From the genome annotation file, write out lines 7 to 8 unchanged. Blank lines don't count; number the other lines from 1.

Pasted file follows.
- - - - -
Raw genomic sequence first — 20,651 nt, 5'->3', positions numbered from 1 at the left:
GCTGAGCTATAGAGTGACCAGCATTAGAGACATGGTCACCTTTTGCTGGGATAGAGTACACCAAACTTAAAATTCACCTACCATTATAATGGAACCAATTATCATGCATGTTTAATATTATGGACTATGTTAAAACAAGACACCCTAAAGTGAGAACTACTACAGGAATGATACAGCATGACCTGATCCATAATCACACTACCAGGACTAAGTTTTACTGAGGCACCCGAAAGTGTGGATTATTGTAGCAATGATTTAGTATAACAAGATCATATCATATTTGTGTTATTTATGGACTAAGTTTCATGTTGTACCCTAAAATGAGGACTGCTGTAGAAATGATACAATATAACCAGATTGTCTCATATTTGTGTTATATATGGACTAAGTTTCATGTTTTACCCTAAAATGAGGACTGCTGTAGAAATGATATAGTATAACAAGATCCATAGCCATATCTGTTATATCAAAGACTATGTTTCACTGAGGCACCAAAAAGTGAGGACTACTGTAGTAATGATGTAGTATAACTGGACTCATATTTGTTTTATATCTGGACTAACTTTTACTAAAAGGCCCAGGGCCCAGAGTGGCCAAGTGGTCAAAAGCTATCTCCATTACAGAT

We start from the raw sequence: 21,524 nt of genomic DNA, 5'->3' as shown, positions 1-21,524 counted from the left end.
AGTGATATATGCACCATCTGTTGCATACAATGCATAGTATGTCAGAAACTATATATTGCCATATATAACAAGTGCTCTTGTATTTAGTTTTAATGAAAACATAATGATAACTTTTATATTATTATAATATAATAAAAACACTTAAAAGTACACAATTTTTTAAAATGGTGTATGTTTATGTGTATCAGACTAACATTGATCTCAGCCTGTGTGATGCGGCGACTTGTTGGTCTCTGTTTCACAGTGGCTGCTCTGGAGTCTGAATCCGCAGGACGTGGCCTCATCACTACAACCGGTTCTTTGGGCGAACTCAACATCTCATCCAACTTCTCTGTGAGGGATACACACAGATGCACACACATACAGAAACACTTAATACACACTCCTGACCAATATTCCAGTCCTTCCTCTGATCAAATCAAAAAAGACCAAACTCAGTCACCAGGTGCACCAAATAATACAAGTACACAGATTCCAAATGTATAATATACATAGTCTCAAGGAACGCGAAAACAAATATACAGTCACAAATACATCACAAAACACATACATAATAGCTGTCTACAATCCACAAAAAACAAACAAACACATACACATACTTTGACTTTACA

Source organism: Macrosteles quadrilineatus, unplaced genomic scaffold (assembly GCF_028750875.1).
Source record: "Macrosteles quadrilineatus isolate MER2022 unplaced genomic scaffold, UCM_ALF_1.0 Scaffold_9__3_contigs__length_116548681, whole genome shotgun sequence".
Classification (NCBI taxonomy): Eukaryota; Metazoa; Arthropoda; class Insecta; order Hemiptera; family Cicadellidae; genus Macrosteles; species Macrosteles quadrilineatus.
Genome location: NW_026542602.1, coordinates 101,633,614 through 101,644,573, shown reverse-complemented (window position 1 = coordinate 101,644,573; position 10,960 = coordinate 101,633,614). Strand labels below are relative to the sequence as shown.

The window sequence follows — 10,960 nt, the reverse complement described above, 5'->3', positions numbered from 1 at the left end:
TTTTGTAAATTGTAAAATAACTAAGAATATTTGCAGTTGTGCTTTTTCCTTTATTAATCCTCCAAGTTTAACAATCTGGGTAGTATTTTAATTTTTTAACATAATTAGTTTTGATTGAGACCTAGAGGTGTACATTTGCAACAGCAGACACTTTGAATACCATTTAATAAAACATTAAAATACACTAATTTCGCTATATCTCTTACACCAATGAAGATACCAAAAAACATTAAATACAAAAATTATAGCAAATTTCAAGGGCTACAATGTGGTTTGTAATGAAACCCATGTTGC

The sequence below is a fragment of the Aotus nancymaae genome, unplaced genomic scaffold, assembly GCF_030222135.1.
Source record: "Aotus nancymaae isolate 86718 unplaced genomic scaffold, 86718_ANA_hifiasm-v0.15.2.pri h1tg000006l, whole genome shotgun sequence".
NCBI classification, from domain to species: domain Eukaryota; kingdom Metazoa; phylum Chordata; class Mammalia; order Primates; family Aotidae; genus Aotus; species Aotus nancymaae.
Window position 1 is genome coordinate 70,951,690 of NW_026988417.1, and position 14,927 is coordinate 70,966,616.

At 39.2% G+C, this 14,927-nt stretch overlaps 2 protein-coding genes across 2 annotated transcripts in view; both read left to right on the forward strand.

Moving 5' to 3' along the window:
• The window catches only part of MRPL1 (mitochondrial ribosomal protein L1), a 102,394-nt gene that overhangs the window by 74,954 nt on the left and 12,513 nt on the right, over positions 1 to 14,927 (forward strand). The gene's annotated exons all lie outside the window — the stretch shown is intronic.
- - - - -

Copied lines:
Classification (NCBI taxonomy): Eukaryota; Metazoa; Arthropoda; class Insecta; order Hemiptera; family Cicadellidae; genus Macrosteles; species Macrosteles quadrilineatus.
Genome location: NW_026542602.1, coordinates 101,633,614 through 101,644,573, shown reverse-complemented (window position 1 = coordinate 101,644,573; position 10,960 = coordinate 101,633,614). Strand labels below are relative to the sequence as shown.